Objective: Exposure therapy appears underutilized in the treatment of eating disorders (EDs), perhaps due to clinicians' concerns that patients will dislike exposure therapy. The present study aims to investigate the attitudes of child patients, adult patients, and parents of child patients with EDs toward exposure therapy relative to four other treatments for EDs. Method: A questionnaire was administered to patients and parents (N = 126) upon admission to a partial hospitalization program for EDs. Participants read vignettes describing five different treatments for EDs, and answered questions assessing attitudes about each treatment. Results: At admission, participants reported the most favorable attitudes toward cognitive therapy, and the least favorable attitudes toward psychiatric medication. Exposure therapy generally received similar scores as interpersonal and expressive art therapy, and was perceived as significantly more preferable and effective in the long-term than psychiatric medication. Relative to child and adult patients, parents reported greater preferences for all treatments except medication, and perceived all treatments as more credible except medication and art therapy. Preliminary findings from a subset of participants who also completed the questionnaire at discharge indicated that positive attitudes toward exposure therapy increased over the course of treatment. Discussion: Individuals with EDs and their parents may enter treatment with particularly favorable views toward cognitive therapy, and do not appear to have strong attitudes toward exposure therapy one way or the other. Clinicians' concerns that patients with EDs will dislike exposure therapy may be largely unfounded.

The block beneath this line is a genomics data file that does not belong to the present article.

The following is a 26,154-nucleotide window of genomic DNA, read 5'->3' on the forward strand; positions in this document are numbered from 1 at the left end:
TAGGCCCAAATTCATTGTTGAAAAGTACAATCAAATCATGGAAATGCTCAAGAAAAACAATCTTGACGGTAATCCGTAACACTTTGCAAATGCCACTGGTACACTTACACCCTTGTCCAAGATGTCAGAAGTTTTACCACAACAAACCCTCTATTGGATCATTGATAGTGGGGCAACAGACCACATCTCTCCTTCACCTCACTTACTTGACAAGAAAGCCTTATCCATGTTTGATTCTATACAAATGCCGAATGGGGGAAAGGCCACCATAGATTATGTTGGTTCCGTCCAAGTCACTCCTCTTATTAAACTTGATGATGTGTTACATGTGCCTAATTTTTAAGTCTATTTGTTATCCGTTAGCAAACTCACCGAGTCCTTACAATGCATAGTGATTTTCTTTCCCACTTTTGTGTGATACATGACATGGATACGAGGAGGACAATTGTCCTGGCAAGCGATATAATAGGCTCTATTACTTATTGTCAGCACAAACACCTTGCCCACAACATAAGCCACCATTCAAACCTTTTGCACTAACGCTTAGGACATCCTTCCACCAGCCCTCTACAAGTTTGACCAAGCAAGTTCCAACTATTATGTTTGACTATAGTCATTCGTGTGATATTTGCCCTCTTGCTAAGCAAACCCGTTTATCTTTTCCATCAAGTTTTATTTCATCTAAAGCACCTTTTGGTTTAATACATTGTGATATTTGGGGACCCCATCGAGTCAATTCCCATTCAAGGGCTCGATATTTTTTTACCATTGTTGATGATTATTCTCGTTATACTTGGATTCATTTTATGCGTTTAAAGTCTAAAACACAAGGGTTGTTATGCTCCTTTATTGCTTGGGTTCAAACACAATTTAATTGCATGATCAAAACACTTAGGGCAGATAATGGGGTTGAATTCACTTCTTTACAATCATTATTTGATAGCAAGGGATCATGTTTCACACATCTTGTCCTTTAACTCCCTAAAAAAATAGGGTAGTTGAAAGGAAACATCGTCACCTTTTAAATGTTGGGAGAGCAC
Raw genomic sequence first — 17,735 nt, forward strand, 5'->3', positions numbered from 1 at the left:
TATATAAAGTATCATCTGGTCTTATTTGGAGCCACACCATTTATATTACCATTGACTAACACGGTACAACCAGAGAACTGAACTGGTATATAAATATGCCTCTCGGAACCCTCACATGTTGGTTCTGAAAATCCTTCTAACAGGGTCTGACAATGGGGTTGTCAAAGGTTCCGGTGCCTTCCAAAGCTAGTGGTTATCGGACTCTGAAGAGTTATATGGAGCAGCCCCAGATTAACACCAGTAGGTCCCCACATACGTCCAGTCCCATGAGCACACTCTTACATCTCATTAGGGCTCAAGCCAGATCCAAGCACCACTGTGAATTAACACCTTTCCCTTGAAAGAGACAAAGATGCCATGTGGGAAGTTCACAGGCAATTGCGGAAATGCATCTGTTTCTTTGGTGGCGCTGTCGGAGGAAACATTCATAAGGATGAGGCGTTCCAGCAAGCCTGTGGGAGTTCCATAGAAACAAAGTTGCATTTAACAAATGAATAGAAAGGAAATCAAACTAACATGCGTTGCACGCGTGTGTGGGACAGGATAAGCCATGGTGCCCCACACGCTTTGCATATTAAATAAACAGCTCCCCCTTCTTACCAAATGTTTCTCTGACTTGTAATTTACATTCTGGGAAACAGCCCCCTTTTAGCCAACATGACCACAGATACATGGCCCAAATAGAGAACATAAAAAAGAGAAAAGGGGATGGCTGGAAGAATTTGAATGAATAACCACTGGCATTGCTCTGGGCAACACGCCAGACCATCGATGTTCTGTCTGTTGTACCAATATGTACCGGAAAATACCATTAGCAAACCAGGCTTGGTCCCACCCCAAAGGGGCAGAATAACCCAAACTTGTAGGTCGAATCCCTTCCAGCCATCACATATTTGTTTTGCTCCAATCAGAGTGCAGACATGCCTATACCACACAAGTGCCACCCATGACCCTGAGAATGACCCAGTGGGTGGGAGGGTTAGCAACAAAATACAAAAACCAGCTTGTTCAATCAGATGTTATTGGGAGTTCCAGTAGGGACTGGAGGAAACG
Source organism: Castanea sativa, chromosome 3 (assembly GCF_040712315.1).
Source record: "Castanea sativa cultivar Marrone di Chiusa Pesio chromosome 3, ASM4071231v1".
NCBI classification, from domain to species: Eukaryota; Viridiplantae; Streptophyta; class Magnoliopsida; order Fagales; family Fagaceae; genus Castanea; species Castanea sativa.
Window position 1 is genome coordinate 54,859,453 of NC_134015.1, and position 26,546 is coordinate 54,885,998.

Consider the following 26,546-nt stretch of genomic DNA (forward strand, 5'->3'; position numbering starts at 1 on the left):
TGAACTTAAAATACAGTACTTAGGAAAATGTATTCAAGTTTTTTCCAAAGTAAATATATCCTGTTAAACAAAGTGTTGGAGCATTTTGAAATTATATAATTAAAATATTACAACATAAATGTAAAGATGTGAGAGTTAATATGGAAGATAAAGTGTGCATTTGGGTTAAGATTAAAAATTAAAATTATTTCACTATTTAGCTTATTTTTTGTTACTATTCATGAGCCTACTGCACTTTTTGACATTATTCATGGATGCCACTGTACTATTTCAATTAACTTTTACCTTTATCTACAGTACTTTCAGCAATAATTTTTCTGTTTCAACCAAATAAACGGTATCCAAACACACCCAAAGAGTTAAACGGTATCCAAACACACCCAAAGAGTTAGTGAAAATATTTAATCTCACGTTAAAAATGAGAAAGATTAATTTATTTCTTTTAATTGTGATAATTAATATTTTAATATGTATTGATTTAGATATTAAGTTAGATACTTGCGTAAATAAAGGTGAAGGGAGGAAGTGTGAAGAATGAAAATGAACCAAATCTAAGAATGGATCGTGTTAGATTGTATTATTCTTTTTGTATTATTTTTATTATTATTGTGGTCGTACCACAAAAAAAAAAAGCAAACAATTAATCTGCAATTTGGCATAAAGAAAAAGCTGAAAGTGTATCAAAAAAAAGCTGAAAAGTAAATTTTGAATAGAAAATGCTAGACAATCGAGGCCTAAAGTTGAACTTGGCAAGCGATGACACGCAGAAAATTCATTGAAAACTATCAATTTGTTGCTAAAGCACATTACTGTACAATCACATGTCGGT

All Science Journal Classification (ASJC) codes
- Psychiatry and Mental health